Friday, July 18, 2014

July 18 (Day 199) - Dinosaurs in Dinosaur!

Today was a moving day. I moved the 87 miles west from Craig, CO to Dinosaur, CO. I am heading west towards Utah at the moment. I hope to spend several days tracking down a number of species in Northeastern Utah and Southern Idaho in the next 7-10 days. I had my eyes open for Sage-grouse along my route today, but, predictably, none materialized. There was a fair amount of up-and-down today, so the ride was moderately challenging. The only notable bird highlights were a Golden eagle and only my second Ferruginous hawk of the year!

Had some big hills today

Right now I am trying to decide if I want to search for Sage-grouse at Dinosaur National Monument tomorrow. This is supposed to be a decent spot for them, it's just that it will require a steep climb, a potentially 60-mile detour, and perhaps a night of camping. If I get the bird, great; If not it will be an incredibly painful miss since I will make exactly zero miles along my planned route. Its just really, really hard trying to decided how to handle these nearly impossible to find species. Things are also getting complicated by the fact that I will have to dedicate a day or two in the next week to finding both Rufous and Calliope hummingbirds. I thought I would just pick these up along the road, but it looks like I will actually have to put in effort to tick them. UGH......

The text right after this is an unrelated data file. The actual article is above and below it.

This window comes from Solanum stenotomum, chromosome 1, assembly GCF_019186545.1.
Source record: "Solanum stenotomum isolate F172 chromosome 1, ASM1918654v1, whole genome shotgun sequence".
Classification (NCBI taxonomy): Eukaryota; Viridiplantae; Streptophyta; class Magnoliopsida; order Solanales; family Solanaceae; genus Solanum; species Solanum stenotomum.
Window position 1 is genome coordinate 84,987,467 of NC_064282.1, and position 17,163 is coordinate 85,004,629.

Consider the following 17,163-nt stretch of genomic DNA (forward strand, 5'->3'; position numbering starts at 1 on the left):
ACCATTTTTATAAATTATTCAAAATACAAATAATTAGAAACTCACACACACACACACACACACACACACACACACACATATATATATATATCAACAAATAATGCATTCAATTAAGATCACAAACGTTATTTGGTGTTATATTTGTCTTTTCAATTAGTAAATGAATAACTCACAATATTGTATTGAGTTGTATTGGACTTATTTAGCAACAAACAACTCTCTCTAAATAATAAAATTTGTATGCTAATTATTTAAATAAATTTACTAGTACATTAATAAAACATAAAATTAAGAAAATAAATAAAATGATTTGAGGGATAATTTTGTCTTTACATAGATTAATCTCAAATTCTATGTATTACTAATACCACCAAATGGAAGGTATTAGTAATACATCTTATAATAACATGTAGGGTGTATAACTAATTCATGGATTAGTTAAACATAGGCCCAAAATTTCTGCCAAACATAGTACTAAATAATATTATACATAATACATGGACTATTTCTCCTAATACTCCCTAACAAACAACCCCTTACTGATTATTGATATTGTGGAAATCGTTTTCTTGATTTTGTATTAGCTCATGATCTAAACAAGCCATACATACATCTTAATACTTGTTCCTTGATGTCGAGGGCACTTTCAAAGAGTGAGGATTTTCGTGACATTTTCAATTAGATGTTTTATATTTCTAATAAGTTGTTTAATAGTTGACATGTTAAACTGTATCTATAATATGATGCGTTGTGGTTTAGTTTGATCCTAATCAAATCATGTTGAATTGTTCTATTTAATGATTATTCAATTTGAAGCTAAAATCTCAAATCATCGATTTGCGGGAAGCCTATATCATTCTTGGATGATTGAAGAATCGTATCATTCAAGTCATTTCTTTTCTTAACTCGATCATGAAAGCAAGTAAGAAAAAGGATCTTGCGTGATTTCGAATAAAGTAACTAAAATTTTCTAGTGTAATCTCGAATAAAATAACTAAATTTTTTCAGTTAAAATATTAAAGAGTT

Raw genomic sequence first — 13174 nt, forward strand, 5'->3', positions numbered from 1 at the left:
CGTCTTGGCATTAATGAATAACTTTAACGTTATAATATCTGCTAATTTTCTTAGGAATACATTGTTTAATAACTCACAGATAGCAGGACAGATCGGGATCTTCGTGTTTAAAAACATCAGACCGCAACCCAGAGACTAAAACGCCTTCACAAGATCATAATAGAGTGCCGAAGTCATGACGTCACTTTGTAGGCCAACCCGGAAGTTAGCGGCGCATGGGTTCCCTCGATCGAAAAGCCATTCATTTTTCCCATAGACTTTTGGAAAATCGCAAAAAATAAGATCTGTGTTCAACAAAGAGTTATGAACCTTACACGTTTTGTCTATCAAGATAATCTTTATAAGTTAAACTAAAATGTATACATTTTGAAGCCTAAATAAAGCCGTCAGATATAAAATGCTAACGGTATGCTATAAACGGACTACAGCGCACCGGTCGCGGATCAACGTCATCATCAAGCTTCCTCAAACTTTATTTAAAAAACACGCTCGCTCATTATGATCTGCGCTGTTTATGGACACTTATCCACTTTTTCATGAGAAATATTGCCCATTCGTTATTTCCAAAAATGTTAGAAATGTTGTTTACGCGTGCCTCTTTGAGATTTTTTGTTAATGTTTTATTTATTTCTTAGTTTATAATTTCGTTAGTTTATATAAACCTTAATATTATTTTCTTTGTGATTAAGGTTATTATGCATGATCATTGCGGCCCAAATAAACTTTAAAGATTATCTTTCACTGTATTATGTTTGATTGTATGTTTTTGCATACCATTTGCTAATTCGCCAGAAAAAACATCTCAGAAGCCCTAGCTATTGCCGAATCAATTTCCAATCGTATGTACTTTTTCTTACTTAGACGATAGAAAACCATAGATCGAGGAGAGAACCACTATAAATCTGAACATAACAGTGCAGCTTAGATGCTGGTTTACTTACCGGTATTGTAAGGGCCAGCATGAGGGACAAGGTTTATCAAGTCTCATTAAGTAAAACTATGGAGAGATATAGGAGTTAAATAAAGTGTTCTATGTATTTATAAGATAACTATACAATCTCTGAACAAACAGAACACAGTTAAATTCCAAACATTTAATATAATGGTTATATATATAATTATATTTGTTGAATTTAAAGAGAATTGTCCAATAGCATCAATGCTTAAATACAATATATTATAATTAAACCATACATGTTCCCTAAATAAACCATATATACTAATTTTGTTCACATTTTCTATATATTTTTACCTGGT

Anyway, we are staying in a really funny town. Dinosaur, CO is the town adjacent to Dinosaur National Monument. This area is world famous for the incredible dinosaur skeletons that have been excavated from the hills north of town. "Town" might be a bit generous; Settlement might be a bit more appropriate as there really isn't that much here. However, the town does seem to have a good sense of humor and strong sense of identity as EVERYTHING here is dinosaurs, dinosaurs, dinosaurs! Even the streets are named after dinosaurs!

Today is one of those days I want to write a clever and super entertaining entry. The problem is that I am so wiped out at the moment I just don't have energy to do much beyond the basics today. If we end up camping in Dinosaur NM, we won't have internet tomorrow night. I'll update everyone at the next chance that I get! 

1 comment:

  1. Hey Dorian,
    Keep an eye out for Calliope Hummingbirds up in the Black Rosy-Finch habitat. Rufous Hummingbird fall migrants should be fairly abundant this time of year in the mountain wildflowers in places like the Uintas and the Wasatch range. Migrant Rufous can also be seen this time of year at the flowers in Red Butte gardens just above the University of Utah. Good luck!